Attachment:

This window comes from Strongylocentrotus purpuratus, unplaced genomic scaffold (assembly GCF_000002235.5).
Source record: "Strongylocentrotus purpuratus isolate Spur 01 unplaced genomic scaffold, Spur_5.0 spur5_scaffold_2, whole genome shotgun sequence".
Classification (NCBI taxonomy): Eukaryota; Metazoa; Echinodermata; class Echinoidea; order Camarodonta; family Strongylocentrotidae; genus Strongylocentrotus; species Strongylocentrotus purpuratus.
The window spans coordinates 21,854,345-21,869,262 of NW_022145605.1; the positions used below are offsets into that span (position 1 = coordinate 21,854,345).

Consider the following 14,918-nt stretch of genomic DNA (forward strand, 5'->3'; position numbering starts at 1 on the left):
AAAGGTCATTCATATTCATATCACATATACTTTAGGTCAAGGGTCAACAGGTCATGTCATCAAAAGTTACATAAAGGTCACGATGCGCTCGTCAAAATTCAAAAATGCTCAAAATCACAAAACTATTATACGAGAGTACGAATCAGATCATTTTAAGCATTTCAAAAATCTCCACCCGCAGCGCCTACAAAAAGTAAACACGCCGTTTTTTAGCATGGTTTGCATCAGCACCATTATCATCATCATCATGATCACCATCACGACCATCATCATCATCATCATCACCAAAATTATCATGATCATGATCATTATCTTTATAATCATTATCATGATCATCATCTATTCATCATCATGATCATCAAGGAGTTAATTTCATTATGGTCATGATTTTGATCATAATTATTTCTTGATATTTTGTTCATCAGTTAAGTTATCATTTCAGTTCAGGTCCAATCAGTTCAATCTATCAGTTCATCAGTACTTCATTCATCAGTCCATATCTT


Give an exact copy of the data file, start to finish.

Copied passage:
This window comes from Strongylocentrotus purpuratus, unplaced genomic scaffold (assembly GCF_000002235.5).
Source record: "Strongylocentrotus purpuratus isolate Spur 01 unplaced genomic scaffold, Spur_5.0 spur5_scaffold_2, whole genome shotgun sequence".
Classification (NCBI taxonomy): Eukaryota; Metazoa; Echinodermata; class Echinoidea; order Camarodonta; family Strongylocentrotidae; genus Strongylocentrotus; species Strongylocentrotus purpuratus.
The window spans coordinates 21,854,345-21,869,262 of NW_022145605.1; the positions used below are offsets into that span (position 1 = coordinate 21,854,345).

Consider the following 14,918-nt stretch of genomic DNA (forward strand, 5'->3'; position numbering starts at 1 on the left):
AAAGGTCATTCATATTCATATCACATATACTTTAGGTCAAGGGTCAACAGGTCATGTCATCAAAAGTTACATAAAGGTCACGATGCGCTCGTCAAAATTCAAAAATGCTCAAAATCACAAAACTATTATACGAGAGTACGAATCAGATCATTTTAAGCATTTCAAAAATCTCCACCCGCAGCGCCTACAAAAAGTAAACACGCCGTTTTTTAGCATGGTTTGCATCAGCACCATTATCATCATCATCATGATCACCATCACGACCATCATCATCATCATCATCACCAAAATTATCATGATCATGATCATTATCTTTATAATCATTATCATGATCATCATCTATTCATCATCATGATCATCAAGGAGTTAATTTCATTATGGTCATGATTTTGATCATAATTATTTCTTGATATTTTGTTCATCAGTTAAGTTATCATTTCAGTTCAGGTCCAATCAGTTCAATCTATCAGTTCATCAGTACTTCATTCATCAGTCCATATCTT